The Chinese government has deployed a mass sterilization campaign against Muslim ethnic minorities in the country's western provinces, according to a new report, which argues the tactics could amount to genocide.
China's treatment of Uighurs, the Muslim ethnic group that has historically lived in China's westernmost province, known as Xinjiang, has come under increased scrutiny in the last couple years, as the Chinese government ramped up what it casts as a "re-education" campaign that uses mass detention camps.
Those camps are used as a form of threat and punishment, with officials detaining women and families who fail to comply with pregnancy checks or forced intrauterine contraceptive devices -- more commonly known as IUDs -- sterilizations, and even abortions.
The result is a huge drop in birth rates among China's Muslim population, even as it moves Han Chinese, the country's main ethnic group, into the mineral-rich region. Birth rates in Uighur areas have plunged by over 60% in the last three years alone, according to the report published by the Jamestown Foundation, a nonpartisan think tank in Washington.
"We first thought that internment and strict enforcement of family planning was greatly depressing population growth rates in Uighur regions," said China scholar and the report's author Adrian Zenz. "But then the shocker came when I dug deep and found plans to reduce natural birth or natural population growth to near zero by 2020."
Zenz began researching the allegations described in the report after Chinese documents, leaked earlier this year, revealed that the most cited reason for forced internment was "having too many children."
"I started to collect data on population growth in the area," Zenz told ABC News in an interview Monday. "To be honest, I did not expect this to be such a revolutionary report … until I stumbled upon finding after finding, and things became far more dramatic."
The Chinese Foreign Ministry called the accusations "simply groundless and false" during a media briefing Monday. ABC News has not independently confirmed the report's details. Previous reporting trips to the region were met with stonewalling by local officials.
"Xinjiang is enjoying sustained economic growth, social stability, better living standards, unprecedented cultural development and harmonious coexistence of religions," said Chinese Foreign Ministry spokesperson Zhao Lijian. "The Uyghur population in Xinjiang has reached 11.65 million or 46.8% of the region's total."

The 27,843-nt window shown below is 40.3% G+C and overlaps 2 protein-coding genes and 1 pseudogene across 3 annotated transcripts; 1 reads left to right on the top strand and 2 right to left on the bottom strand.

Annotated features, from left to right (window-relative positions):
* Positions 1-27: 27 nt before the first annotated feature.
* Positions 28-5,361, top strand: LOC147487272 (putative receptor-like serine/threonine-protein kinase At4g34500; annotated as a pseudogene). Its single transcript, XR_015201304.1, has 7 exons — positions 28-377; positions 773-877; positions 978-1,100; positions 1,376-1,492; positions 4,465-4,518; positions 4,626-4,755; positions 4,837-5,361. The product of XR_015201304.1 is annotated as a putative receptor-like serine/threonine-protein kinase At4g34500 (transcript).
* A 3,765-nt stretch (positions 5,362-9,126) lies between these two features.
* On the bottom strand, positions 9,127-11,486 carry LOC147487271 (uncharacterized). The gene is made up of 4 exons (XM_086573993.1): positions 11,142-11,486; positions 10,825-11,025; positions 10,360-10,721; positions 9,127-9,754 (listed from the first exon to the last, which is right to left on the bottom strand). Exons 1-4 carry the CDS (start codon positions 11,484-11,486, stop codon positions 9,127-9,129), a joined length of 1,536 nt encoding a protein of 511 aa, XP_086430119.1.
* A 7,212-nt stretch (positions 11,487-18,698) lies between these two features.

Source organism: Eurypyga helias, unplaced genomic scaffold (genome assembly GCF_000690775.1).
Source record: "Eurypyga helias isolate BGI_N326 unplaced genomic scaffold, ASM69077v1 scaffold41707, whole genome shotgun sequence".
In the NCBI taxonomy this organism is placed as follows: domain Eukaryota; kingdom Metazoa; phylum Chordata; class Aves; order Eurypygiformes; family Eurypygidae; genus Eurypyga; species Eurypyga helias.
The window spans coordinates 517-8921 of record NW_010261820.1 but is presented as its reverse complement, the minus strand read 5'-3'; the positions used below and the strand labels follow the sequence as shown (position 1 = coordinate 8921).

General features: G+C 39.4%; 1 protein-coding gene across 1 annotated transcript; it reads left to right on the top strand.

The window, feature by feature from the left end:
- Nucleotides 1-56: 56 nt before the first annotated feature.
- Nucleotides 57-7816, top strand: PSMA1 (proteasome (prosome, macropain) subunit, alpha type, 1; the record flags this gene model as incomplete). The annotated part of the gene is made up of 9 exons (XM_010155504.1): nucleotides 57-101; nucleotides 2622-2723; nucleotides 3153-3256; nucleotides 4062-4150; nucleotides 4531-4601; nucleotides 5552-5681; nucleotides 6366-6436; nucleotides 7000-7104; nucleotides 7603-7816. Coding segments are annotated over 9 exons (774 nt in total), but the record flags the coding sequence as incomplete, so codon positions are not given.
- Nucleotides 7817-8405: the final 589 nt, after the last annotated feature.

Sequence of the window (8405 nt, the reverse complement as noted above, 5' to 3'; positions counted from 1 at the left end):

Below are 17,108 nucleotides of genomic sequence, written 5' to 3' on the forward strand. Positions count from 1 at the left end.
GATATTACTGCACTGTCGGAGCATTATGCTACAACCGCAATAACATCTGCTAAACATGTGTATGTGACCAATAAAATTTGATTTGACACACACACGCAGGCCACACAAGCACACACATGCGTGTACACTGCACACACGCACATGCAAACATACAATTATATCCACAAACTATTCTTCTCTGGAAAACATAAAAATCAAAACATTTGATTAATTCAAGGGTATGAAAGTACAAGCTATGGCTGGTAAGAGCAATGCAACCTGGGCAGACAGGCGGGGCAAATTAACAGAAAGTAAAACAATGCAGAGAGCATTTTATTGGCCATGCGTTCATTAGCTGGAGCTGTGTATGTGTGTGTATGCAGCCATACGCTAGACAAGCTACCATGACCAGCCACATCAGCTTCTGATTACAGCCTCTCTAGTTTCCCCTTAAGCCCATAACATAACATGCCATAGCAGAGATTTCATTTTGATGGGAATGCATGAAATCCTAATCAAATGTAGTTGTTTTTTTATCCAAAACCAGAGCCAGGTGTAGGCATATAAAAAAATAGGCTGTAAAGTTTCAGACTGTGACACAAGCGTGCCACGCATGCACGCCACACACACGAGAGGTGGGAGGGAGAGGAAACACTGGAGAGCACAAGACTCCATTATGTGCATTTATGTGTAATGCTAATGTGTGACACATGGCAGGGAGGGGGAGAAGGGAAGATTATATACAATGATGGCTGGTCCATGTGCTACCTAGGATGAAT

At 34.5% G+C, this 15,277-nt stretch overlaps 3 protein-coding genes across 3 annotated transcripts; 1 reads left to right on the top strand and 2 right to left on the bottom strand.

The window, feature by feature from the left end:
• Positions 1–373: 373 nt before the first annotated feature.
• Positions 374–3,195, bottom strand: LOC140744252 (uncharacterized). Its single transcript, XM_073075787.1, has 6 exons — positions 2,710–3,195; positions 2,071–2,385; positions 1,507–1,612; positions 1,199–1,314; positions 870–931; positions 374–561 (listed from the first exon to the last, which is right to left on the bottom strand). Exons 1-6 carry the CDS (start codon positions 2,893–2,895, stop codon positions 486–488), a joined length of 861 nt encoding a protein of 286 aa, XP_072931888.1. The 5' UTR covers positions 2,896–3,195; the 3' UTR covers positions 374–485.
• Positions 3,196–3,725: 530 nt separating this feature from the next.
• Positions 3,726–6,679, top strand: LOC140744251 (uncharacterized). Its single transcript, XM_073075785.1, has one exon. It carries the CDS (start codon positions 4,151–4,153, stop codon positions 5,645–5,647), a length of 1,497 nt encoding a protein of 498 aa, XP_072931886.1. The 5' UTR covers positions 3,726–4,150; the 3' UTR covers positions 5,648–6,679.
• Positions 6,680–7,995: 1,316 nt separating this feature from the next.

The Trump administration has seized on the accusations, with U.S. Secretary of State Mike Pompeo, a vocal critic of Beijing, calling them "part of a continuing campaign of repression" against Uighurs and other minorities.
The report's "revelations are sadly consistent with decades of (Chinese Communist Party) practices that demonstrate an utter disregard for the sanctity of human life and basic human dignity. We call on the Chinese Communist Party to immediately end these horrific practices and ask all nations to join the United States in demanding an end to these dehumanizing abuses," he added.
Women have come forward in recent years and recounted being forced to take birth control or undergo sterilization, particularly while in one of the detention facilities for the region's Muslim population. But the study found widespread use of IUDs, sterilizations and forced family separations since the mass detention campaign began in 2017.
Government documents lay out plans for mass female sterilization in rural Uighur regions, according to the report, complete with target numbers of the female population and budgetary figures for performing hundreds of thousands of tubal ligation procedures, a surgical procedure to permanently prevent pregnancy.
"What's happening in Xinjiang is unprecedented," Zenz told ABC News. "Essentially, the Chinese government is putting itself in a position where it's able to turn population growth on and off like a faucet."
The report said 80% of all new IUD placements in 2018 in China were performed in Xinjiang province, which has only 1.8% of the country's overall population.
The measures have achieved huge drops in birth rate. Population growth in the two districts with the largest Uighur populations fell by 84% between 2015 and 2018 and even further in 2019. One Uighur region had an unprecedented near-zero population growth target for 2020, according to the report.
Uighur families that defied birth control measures would be punished by detention in the "training" facilities, the report said, citing Chinese government documents.
For the first time in his reporting, Zenz used the term "demographic campaign of genocide" to describe what is happening in the Xinjiang region -- a profound allegation that he had resisted, given its legal implications for Beijing.
"I've been one of the strongest advocates to not use the term genocide without an adjective," said Zenz. "However, the suppression of births is one of the criteria of literal genocide per the U.N. convention -- so it's appropriate to start to talk about this moving into an aspect of genocide."